“If the church was known more for our efforts to welcome the stranger than keep them out, I think the church would have greater credibility with rising generations,” says Baughman. “For example, on immigration policies, we’ve taken the wrong stance on that, and they know. The thing is they’re smart enough. A lot of them have grown up in the church and then rejected it. They’ve read the scriptures that talk about the importance of welcoming the stranger, they’ve read the scriptures about the importance of caring for the poor, and when they see that no longer on the lips of those who are in religious authority, they see that the God we present is bankrupt, and that we’re theologically thin in our ability to even speak our own story.”
This is why we say that modesty codes objectify in the same way hyper sexualization does – it is the mindset that says “other people exist for me” that is the problem. Is the fight a bit harder because of cultural norms? Yes, but that’s no excuse for it. And the fight isn’t a struggle only men have, and it isn’t a solely sexual desire. We are a culture of users, yes, but that doesn’t mean we lack the ability to see each other as human. And this is why modesty codes don’t work. Because asking me to cover up so you don’t make me a player in your sexual fantasy doesn’t even begin to get the root of the issue, which is that you don’t view me as fully human.
Accusing people of “playing identity politics” is a fun trick played by voices on the Right, too, on gay people who speak up about bullying or discrimination, women who expose rape culture, and people of color who highlight racism in America. One privileged man’s “politics” is another’s identity, culture, and daily experience of injustice in the world. This dismissive categorization comes across like an intellectualized version of pipe down / play nice.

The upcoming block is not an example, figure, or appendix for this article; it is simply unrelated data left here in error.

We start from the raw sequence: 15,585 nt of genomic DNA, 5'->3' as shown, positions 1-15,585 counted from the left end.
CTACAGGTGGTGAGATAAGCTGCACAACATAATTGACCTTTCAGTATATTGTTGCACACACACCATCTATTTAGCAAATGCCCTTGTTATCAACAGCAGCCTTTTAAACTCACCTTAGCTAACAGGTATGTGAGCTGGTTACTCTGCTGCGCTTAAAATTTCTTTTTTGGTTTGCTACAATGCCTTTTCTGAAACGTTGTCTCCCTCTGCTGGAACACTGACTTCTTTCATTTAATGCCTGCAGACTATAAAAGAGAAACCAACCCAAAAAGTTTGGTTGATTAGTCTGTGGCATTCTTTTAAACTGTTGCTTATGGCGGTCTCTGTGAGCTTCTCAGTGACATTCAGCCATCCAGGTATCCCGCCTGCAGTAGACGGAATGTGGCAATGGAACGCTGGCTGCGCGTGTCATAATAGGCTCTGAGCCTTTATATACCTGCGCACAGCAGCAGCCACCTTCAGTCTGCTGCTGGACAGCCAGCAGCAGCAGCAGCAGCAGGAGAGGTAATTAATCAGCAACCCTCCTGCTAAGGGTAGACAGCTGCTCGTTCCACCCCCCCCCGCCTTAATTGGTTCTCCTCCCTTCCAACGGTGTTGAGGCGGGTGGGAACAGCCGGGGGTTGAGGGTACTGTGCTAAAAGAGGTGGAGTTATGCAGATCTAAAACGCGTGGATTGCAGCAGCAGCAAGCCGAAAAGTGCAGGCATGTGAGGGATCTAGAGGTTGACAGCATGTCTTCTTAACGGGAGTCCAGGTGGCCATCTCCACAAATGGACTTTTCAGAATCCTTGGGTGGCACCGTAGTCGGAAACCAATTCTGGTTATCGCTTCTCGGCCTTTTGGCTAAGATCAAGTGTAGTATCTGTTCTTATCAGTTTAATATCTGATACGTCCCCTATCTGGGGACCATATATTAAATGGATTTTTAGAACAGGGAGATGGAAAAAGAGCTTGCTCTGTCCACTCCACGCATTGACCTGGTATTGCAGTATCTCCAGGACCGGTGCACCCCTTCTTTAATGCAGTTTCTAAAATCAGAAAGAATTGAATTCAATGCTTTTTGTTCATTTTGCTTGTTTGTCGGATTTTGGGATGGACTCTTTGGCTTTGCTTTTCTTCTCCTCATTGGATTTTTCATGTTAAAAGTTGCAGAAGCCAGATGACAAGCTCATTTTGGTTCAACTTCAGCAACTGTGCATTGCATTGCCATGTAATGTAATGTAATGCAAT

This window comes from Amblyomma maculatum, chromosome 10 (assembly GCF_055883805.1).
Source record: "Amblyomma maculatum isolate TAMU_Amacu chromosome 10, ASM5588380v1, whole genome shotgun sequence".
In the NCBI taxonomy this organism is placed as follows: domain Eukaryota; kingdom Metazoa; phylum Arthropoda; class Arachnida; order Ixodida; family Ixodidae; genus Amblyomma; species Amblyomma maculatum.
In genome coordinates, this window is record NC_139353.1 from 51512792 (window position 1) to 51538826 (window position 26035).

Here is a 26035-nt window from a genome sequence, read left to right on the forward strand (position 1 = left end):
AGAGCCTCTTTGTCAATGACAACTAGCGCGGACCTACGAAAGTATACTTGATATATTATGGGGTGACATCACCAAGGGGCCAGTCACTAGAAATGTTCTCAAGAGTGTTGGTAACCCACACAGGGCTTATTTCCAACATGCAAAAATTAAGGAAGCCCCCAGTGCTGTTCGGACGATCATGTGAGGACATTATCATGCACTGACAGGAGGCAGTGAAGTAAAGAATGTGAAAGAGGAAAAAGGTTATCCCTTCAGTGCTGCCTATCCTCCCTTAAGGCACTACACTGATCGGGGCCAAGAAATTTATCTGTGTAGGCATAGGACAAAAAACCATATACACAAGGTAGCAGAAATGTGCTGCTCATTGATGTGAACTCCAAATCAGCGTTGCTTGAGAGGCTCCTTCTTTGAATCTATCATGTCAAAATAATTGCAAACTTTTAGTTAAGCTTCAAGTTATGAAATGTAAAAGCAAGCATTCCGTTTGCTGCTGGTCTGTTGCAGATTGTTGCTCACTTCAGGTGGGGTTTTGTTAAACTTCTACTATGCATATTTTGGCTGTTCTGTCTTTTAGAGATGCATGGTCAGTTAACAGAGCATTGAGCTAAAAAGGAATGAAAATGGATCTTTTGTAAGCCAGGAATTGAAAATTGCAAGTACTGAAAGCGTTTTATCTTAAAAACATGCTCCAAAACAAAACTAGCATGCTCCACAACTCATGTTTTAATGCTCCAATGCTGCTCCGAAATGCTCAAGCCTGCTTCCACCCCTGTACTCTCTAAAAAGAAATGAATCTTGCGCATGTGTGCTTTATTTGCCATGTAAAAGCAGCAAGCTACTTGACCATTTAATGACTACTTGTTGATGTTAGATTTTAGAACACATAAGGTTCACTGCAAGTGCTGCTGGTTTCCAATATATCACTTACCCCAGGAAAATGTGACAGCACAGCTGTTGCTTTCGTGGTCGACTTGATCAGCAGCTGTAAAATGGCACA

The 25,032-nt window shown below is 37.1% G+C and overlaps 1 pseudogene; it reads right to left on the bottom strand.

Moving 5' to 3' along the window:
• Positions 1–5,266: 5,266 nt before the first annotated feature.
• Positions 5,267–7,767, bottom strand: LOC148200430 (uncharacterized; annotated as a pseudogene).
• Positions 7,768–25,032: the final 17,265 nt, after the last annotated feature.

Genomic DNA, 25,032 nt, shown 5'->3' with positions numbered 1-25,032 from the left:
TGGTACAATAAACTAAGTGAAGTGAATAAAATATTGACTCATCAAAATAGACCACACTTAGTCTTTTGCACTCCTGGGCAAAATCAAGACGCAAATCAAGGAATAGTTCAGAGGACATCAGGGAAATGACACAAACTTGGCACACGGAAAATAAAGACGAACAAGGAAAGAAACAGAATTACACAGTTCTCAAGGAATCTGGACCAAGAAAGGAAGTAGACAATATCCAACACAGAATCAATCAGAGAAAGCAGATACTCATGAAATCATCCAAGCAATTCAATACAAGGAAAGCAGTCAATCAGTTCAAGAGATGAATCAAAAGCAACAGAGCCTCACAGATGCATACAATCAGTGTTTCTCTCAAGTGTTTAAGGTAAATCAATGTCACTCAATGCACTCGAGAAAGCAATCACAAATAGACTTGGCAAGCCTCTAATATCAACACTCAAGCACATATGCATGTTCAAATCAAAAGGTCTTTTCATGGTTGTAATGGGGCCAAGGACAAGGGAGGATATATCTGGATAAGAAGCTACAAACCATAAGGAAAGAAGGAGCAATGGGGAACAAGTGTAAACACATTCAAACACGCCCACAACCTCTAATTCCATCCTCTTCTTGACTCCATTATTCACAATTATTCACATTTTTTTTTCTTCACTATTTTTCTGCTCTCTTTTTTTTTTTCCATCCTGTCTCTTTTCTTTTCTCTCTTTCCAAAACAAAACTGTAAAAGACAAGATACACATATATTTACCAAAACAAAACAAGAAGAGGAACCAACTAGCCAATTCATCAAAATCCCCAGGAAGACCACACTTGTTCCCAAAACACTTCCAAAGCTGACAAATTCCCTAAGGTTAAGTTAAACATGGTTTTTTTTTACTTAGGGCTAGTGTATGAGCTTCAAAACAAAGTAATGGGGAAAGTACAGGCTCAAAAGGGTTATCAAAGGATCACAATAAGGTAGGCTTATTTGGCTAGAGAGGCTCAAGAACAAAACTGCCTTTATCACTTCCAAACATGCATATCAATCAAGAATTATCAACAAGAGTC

I’m not saying anything goes, I simply want you to treat your “biblical rules about sex” exactly the same way that you’re already treating the biblical rules about money. I want you to take the exact same hermeneutical approach that you are already taking to every biblical teaching on wealth and possessions and apply that to biblical teaching on sexuality. Then treat both sets of teachings — and other people — with more respect than your current practice seems to do with regard to either subject.
our friends and neighbours as “a cause” instead of as a partner.
Many of us, when initially confronted with our relative wealth and freedom, respond in the only way we know how—as consumers. We switch to fair trade, reassess our spending habits, write checks to charities, and join the Facebook page of a low-commitment justice campaign. Of course, as our convictions persist and mature, we begin to see the ways in which we are complicit in global wealth disparity and injustice, and we begin to think more seriously about policy, about sustainability, about making more dramatic attitude and lifestyle changes, and about problems within some of our charities and justice groups that perpetuate a white savior complex, sometimes doing more harm than good.